(Welcome to Comics Rewind, a weekly column devoted to discovering – or re-discovering – great comics published some time in the past. Here you will find looks back at comics published in every era, from the Golden Age to the Modern Age, as well as retrospectives on the work of important comics writers, lists of “essential” comics, and evaluations of important works, as well as works worthy of a second look or a wider audience. Enjoy!)
If you follow superhero movie news at all, you’ve no doubt heard the title Iron Man: Extremis thrown around in the last few weeks in reference to Marvel’s forthcoming third Iron Man flick. The plot seems to be shaping up to bear a great similarity to the comic that Warren Ellis and Adi Granov launched Iron Man Volume 4 with for Marvel, and though we don’t yet know just how expansive the adaptation will be, we do know that the concept at the heart of Extremis is exceptionally intriguing. My interest in Extremis pre-dates the Iron Man 3 news because, as faithful readers (all seven of you) will note, I have an unhealthy obsession with Ellis’ work. But now that this movie is taking shape around this comic, it seems appropriate to look back at Extremis itself, and note that not only is it one of the best Iron Man stories ever told, but that it’s already left its mark on the movies.
Ellis took a reboot approach to the character when he wrote Extremis, reading as little of the Iron Man back-issues as possible and crafting an entirely new origin story for the character, which just happens to be the same origin story you see in the beginning of Jon Favreau’s Iron Man. When Extremis opens, Tony Stark is a billionaire industrialist best known for his massive U. S. government weapons contracts. He’s called out for the destructive nature of his products, and though he claims he’s been trying all along to use the weapons money as funding for better, more peaceful products that will actually improve the world, he has nothing to show for it. Tony Stark wants to change the world, and so far all he’s done is help reduce parts of it to rubble.
The world is still unaware that Tony Stark is Iron Man as Extremis begins, but the threats are growing greater, and it’s becoming harder and harder for Stark to keep his superhero secret under wraps. In Texas, a serum has been stolen from a pharmaceutical company and injected into the body of a terrorist, who undergoes a rapid and dramatic physical change. When he recovers from the process, the terrorist – known only as “Mallen” – has frightening superhuman abilities. One of the designers of the serum – a biological reprogramming agent known as “Extremis” – is an old friend of Stark’s, and as these two threads collide it becomes clear that Iron Man will have to do more than fight his hardest to survive. He’ll have to evolve.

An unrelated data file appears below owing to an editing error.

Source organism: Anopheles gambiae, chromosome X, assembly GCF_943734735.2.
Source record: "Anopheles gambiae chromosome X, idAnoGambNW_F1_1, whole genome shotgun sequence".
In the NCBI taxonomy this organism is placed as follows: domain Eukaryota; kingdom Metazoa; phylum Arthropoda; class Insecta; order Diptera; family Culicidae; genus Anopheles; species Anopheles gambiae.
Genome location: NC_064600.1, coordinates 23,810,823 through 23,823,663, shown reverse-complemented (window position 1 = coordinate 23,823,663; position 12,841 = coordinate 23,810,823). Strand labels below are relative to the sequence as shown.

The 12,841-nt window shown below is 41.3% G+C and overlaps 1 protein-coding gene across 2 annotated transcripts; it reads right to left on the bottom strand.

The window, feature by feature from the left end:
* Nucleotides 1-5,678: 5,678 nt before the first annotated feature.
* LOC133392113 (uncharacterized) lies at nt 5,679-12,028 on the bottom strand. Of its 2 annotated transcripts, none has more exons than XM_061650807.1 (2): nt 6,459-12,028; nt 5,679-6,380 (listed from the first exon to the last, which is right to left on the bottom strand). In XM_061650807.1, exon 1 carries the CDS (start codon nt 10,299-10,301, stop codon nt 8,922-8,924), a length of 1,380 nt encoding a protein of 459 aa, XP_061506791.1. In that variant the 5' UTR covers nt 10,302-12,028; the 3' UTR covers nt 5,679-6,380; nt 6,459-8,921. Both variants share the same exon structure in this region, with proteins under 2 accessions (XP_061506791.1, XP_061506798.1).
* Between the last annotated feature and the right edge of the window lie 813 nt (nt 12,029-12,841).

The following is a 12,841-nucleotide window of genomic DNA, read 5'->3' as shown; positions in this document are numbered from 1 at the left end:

As he does every time he turns to telling superhero stories, Warren Ellis refuses to adhere to the predictable patterns of the genre. Yes, there’s a clear and present supervillain, and our hero has to overcome him, and yes there’s a big knock-down, drag-out fight that wraps it all up. And yes, it’s Iron Man and he’s got his armor and his repulsors and that’s just eternally cool. But Extremis isn’t about a battle between Iron Man and some souped-up freak (though it is, believe me, a hell of a battle). Like the classic “Demon in a Bottle” story before it, it’s about Tony Stark battling himself. He’s one of the few people on the face of the Earth gifted with the power to change the world in some profound, irreversible way, and he hasn’t done it. He’s Iron Man, but what has Iron Man done that will leave a lasting impression? What is Iron Man doing for the future? Warren Ellis – comics’ eternal futurist – answers these questions like no other Iron Man writer ever has, and the themes he introduced are still echoing down the Iron Man comics years later (read Matt Fraction’s excellent volume 5 run to see what I mean).
Granov’s art is also still echoing through the Iron Man universe. His work was a big influence on the look of the film version of the Iron Man armor, and I hope that continues to be the case as we move into the third film. It’s not quite a photorealistic look, but it has the character of a kind of living painting. Rarely have scenes of violence in a comic looked so beautiful, and scenes of simple dialogue so compelling.
With any luck we’ll see an Iron Man 3 that harvests all that’s great about Extremis – its futurist themes, its frustrated and determined Tony Stark and its high-tech mastery – and pours them into a cinematic mold that could be among the best films Marvel’s ever done. For now, go read this comic. Even if you’re not a fan of Iron Man, go read this comic. Any time Warren Ellis goes superhero, we get a wonderful treat, but here he outdid himself.